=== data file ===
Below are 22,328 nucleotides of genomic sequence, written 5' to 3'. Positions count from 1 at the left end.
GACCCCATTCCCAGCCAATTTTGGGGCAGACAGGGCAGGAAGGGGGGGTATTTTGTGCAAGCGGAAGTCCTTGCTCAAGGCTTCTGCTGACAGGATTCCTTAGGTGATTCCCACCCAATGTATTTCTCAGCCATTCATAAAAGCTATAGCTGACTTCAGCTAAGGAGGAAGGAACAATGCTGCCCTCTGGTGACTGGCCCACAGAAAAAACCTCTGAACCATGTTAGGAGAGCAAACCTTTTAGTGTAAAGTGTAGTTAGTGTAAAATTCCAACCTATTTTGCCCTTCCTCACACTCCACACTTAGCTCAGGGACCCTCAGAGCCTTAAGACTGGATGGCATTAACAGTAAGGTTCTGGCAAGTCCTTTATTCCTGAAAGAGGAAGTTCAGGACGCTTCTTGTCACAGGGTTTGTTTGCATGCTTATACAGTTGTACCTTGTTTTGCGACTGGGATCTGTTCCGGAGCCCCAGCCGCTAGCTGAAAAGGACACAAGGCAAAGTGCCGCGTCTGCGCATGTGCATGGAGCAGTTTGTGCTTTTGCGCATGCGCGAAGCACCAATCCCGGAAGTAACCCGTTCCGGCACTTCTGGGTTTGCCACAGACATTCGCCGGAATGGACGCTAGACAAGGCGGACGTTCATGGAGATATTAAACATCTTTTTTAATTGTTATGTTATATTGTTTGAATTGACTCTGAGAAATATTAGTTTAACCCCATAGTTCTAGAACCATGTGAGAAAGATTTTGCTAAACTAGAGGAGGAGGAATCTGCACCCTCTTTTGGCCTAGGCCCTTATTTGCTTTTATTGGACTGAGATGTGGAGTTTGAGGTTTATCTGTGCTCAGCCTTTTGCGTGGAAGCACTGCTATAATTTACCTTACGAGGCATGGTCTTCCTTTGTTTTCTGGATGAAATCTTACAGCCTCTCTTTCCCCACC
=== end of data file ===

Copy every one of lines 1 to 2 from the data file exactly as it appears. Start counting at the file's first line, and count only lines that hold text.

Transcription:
Below are 22,328 nucleotides of genomic sequence, written 5' to 3'. Positions count from 1 at the left end.
GACCCCATTCCCAGCCAATTTTGGGGCAGACAGGGCAGGAAGGGGGGGTATTTTGTGCAAGCGGAAGTCCTTGCTCAAGGCTTCTGCTGACAGGATTCCTTAGGTGATTCCCACCCAATGTATTTCTCAGCCATTCATAAAAGCTATAGCTGACTTCAGCTAAGGAGGAAGGAACAATGCTGCCCTCTGGTGACTGGCCCACAGAAAAAACCTCTGAACCATGTTAGGAGAGCAAACCTTTTAGTGTAAAGTGTAGTTAGTGTAAAATTCCAACCTATTTTGCCCTTCCTCACACTCCACACTTAGCTCAGGGACCCTCAGAGCCTTAAGACTGGATGGCATTAACAGTAAGGTTCTGGCAAGTCCTTTATTCCTGAAAGAGGAAGTTCAGGACGCTTCTTGTCACAGGGTTTGTTTGCATGCTTATACAGTTGTACCTTGTTTTGCGACTGGGATCTGTTCCGGAGCCCCAGCCGCTAGCTGAAAAGGACACAAGGCAAAGTGCCGCGTCTGCGCATGTGCATGGAGCAGTTTGTGCTTTTGCGCATGCGCGAAGCACCAATCCCGGAAGTAACCCGTTCCGGCACTTCTGGGTTTGCCACAGACATTCGCCGGAATGGACGCTAGACAAGGCGGACGTTCATGGAGATATTAAACATCTTTTTTAATTGTTATGTTATATTGTTTGAATTGACTCTGAGAAATATTAGTTTAACCCCATAGTTCTAGAACCATGTGAGAAAGATTTTGCTAAACTAGAGGAGGAGGAATCTGCACCCTCTTTTGGCCTAGGCCCTTATTTGCTTTTATTGGACTGAGATGTGGAGTTTGAGGTTTATCTGTGCTCAGCCTTTTGCGTGGAAGCACTGCTATAATTTACCTTACGAGGCATGGTCTTCCTTTGTTTTCTGGATGAAATCTTACAGCCTCTCTTTCCCCACC